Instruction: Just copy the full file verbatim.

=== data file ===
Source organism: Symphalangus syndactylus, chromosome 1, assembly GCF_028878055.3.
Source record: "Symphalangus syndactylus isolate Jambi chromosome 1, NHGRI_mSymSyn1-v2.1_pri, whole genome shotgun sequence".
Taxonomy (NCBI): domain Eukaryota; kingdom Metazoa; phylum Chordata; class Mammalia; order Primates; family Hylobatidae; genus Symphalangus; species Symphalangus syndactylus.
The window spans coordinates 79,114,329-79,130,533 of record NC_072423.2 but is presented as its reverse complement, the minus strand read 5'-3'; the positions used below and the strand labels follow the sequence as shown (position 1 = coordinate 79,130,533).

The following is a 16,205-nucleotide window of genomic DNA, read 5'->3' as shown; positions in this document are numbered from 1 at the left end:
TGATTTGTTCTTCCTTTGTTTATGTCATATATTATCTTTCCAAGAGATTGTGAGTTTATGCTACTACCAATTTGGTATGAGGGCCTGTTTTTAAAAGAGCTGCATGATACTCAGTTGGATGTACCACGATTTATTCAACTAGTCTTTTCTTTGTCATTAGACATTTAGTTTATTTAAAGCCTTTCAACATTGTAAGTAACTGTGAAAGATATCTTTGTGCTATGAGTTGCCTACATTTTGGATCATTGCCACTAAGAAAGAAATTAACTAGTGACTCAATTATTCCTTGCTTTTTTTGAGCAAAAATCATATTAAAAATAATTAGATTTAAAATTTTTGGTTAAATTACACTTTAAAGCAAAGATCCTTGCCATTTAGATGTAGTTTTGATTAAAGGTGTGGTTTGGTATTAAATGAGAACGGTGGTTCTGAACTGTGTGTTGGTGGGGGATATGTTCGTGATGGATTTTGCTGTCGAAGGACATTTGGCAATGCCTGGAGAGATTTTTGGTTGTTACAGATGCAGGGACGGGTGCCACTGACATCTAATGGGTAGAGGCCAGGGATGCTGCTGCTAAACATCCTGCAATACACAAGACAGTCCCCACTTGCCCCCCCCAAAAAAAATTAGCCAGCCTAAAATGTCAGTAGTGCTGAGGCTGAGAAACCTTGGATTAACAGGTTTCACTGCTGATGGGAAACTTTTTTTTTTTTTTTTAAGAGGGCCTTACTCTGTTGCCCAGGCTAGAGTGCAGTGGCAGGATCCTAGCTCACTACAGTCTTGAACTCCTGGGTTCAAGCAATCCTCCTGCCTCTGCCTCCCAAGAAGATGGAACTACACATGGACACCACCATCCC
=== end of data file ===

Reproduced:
Source organism: Symphalangus syndactylus, chromosome 1, assembly GCF_028878055.3.
Source record: "Symphalangus syndactylus isolate Jambi chromosome 1, NHGRI_mSymSyn1-v2.1_pri, whole genome shotgun sequence".
Taxonomy (NCBI): domain Eukaryota; kingdom Metazoa; phylum Chordata; class Mammalia; order Primates; family Hylobatidae; genus Symphalangus; species Symphalangus syndactylus.
The window spans coordinates 79,114,329-79,130,533 of record NC_072423.2 but is presented as its reverse complement, the minus strand read 5'-3'; the positions used below and the strand labels follow the sequence as shown (position 1 = coordinate 79,130,533).

The following is a 16,205-nucleotide window of genomic DNA, read 5'->3' as shown; positions in this document are numbered from 1 at the left end:
TGATTTGTTCTTCCTTTGTTTATGTCATATATTATCTTTCCAAGAGATTGTGAGTTTATGCTACTACCAATTTGGTATGAGGGCCTGTTTTTAAAAGAGCTGCATGATACTCAGTTGGATGTACCACGATTTATTCAACTAGTCTTTTCTTTGTCATTAGACATTTAGTTTATTTAAAGCCTTTCAACATTGTAAGTAACTGTGAAAGATATCTTTGTGCTATGAGTTGCCTACATTTTGGATCATTGCCACTAAGAAAGAAATTAACTAGTGACTCAATTATTCCTTGCTTTTTTTGAGCAAAAATCATATTAAAAATAATTAGATTTAAAATTTTTGGTTAAATTACACTTTAAAGCAAAGATCCTTGCCATTTAGATGTAGTTTTGATTAAAGGTGTGGTTTGGTATTAAATGAGAACGGTGGTTCTGAACTGTGTGTTGGTGGGGGATATGTTCGTGATGGATTTTGCTGTCGAAGGACATTTGGCAATGCCTGGAGAGATTTTTGGTTGTTACAGATGCAGGGACGGGTGCCACTGACATCTAATGGGTAGAGGCCAGGGATGCTGCTGCTAAACATCCTGCAATACACAAGACAGTCCCCACTTGCCCCCCCCAAAAAAAATTAGCCAGCCTAAAATGTCAGTAGTGCTGAGGCTGAGAAACCTTGGATTAACAGGTTTCACTGCTGATGGGAAACTTTTTTTTTTTTTTTTAAGAGGGCCTTACTCTGTTGCCCAGGCTAGAGTGCAGTGGCAGGATCCTAGCTCACTACAGTCTTGAACTCCTGGGTTCAAGCAATCCTCCTGCCTCTGCCTCCCAAGAAGATGGAACTACACATGGACACCACCATCCC